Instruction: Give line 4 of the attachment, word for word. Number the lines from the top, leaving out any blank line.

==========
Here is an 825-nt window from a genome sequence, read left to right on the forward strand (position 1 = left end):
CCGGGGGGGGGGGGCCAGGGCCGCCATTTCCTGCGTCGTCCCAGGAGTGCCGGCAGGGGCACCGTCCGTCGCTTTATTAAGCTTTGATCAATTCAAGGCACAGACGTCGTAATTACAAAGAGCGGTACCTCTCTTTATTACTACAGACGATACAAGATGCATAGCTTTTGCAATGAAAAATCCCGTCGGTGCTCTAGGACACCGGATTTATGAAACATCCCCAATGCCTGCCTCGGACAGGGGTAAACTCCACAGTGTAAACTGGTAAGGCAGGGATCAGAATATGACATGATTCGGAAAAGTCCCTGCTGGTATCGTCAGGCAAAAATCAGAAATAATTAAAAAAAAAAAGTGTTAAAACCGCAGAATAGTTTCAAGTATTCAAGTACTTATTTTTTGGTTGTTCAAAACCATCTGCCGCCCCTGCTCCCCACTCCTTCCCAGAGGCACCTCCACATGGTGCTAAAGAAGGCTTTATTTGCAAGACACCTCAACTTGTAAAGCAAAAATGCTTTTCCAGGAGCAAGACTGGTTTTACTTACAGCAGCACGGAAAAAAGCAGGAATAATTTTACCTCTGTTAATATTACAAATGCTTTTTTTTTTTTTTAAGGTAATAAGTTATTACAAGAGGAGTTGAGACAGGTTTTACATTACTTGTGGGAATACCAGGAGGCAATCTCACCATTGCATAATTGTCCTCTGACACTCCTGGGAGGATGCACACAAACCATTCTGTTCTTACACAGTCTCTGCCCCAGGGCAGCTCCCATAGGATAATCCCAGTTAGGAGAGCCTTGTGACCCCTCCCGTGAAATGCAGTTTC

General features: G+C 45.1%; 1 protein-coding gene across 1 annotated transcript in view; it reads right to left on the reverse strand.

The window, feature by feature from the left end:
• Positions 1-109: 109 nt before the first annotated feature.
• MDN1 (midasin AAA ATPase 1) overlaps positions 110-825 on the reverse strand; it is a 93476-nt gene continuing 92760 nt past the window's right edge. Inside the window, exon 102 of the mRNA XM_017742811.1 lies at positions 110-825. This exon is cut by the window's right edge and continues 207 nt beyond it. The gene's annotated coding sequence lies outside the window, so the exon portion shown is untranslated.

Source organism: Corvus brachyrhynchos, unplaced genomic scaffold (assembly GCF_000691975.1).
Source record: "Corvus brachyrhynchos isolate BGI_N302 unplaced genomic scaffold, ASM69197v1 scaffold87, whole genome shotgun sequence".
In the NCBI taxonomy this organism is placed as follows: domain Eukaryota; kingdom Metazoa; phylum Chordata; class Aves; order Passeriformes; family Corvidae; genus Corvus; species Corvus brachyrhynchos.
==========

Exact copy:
The window, feature by feature from the left end: